• Risk management is a standard part of running any organisation or business. It is a requirement under the model WHS Laws and should form part of the ‘prevention and response plan’ that a PCBU or employer develops for satisfying the positive duty in the SD Act.
  • In undertaking risk assessment processes and determining appropriate control measures, consideration should be given to the duration (how long a person is exposed to the risk), frequency (how often a person is exposed to the risk) and severity (level of seriousness) of the risks identified. Taking this approach enables a PCBU or employer to determine which risks should be prioritised when implementing appropriate control measures. More severe risks to health and safety warrant additional attention and measures.
  • PCBUs and employers should review relevant WHS guidance on control measures, including Safe Work Australia’s Model Code of Practice for Managing Psychosocial Hazards at Work.

There have been previous statements and comments made, including in the Explanatory Memorandum (EM), to the introduction of the positive duty, that the model WHS Laws had been largely ineffective in relation to sexual harassment, and had focused on physical harm with psychological risks receiving less attention. That position has largely been reversed with the recent introduction of specific duties under the model WHS Laws applicable to the identification, assessment, and control of psychosocial risks, which expressly include sexual harassment.

With these changes it may now be more accurate to say, as also stated in the EM, that while the model WHS Laws and the SD Act use alternative language to describe the obligations on PCBUs and employers, the conduct required for compliance is anticipated to be the same. But even that comment needs to be approached with caution and it remains important for PCBUs and employers to carefully consider its duties under both frameworks to ensure the nuances of each are fulfilled.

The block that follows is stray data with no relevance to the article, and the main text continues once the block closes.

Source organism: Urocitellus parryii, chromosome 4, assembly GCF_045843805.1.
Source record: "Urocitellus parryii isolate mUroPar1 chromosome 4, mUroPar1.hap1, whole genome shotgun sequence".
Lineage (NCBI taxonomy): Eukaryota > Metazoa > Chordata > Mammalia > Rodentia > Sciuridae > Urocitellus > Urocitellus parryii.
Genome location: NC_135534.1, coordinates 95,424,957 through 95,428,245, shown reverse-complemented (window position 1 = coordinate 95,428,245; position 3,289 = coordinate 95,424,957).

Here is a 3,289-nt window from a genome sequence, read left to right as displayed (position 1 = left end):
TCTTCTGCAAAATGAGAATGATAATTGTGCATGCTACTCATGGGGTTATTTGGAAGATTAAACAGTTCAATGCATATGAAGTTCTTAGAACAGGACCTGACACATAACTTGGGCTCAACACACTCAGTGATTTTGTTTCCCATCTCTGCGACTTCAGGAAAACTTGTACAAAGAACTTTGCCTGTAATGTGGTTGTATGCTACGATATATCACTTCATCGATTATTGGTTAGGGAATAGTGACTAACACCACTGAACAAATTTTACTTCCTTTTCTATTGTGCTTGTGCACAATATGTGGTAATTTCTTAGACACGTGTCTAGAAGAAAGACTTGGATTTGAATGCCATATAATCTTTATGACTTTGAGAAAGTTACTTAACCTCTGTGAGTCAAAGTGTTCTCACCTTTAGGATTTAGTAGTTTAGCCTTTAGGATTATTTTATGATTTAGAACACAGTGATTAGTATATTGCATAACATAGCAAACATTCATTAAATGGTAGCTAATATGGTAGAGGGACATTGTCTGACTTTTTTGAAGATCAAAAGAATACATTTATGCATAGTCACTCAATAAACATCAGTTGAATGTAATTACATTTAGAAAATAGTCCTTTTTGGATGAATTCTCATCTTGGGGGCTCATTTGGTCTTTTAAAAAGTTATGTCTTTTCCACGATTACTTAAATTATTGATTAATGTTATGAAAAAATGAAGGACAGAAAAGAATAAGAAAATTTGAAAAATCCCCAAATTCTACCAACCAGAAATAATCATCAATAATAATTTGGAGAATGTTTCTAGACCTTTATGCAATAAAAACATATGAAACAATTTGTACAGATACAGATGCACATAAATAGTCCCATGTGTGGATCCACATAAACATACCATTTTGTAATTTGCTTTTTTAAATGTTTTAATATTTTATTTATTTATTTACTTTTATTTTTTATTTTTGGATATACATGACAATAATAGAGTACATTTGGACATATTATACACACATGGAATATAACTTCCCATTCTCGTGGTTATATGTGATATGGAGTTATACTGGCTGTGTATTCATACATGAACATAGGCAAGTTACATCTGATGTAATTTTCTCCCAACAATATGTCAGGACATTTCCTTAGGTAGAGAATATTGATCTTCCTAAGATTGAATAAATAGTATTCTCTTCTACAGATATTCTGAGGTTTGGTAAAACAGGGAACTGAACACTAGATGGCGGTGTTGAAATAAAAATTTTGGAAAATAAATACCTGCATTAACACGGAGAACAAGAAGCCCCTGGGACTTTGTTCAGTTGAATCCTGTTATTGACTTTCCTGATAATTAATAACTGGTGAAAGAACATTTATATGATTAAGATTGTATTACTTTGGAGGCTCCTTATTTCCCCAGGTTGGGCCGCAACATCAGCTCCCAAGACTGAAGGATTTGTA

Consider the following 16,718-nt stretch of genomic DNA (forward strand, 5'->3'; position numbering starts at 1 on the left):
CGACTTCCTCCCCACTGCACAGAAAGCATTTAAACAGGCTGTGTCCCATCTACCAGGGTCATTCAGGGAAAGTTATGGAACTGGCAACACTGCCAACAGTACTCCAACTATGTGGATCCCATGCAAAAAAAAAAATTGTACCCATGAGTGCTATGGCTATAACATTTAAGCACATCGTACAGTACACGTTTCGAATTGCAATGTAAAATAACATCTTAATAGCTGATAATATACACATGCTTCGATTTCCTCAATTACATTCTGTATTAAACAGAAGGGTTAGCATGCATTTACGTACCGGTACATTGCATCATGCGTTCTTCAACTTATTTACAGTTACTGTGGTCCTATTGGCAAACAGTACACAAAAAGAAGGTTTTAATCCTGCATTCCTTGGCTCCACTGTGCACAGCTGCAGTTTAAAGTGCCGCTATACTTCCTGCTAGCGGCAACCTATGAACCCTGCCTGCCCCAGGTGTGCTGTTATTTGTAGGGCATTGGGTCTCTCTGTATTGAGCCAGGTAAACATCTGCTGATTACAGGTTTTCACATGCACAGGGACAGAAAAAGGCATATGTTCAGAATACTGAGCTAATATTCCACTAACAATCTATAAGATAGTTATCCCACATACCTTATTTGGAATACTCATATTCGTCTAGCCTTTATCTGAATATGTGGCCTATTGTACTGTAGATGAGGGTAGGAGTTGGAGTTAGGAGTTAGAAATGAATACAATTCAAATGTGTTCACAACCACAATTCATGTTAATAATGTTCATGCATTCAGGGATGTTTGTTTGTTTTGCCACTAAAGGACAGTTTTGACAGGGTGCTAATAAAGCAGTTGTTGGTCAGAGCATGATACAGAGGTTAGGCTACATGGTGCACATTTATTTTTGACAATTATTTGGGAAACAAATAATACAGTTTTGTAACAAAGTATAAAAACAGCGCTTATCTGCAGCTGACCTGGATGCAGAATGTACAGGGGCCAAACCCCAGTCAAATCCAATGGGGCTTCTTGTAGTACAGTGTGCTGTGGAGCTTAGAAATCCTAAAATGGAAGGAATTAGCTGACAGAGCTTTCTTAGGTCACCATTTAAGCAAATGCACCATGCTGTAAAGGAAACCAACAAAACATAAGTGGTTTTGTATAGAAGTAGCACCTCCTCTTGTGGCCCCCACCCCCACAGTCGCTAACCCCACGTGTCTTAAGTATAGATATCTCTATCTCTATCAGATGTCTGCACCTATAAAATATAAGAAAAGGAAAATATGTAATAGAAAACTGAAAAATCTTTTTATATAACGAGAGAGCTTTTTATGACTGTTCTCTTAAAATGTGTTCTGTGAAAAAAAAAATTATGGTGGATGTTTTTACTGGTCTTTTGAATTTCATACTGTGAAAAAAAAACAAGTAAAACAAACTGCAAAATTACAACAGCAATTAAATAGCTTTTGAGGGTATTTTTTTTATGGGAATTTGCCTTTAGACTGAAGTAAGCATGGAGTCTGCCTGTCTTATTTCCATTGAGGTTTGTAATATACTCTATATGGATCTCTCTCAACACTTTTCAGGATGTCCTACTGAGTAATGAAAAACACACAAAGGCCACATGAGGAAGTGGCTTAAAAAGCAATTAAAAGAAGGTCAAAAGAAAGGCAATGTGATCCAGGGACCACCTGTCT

The guidance provided in Standard 1 and how the duty on senior leaders operates alongside the duty on officers also needs to be carefully considered. Although there is a degree of overlap with some of the obligations referred to in Standard 1 and the elements of the due diligence duty, the nature and scope of the obligations on senior leaders is new and yet to be examined or tested.

There are clear similarities between the risk management approach suggested under Standard 4 and the approach needed to be undertaken under the model WHS Laws. The factors identified in the Standard to be considered when assessing risks and determining appropriate control measures are aligned with those that are now prescribed or best practise under the model WHS Laws for psychosocial risks.

Going forward

The Commission will have the power to enforce compliance with the positive duty from 12 December 2023. Therefore, PCBUs, employers and their senior leaders should take prompt action to review the Guidelines and ensure the necessary systems are in place or updated to achieve specific compliance with the positive duty under the SD Act while also being mindful that they are meeting relevant WHS duties.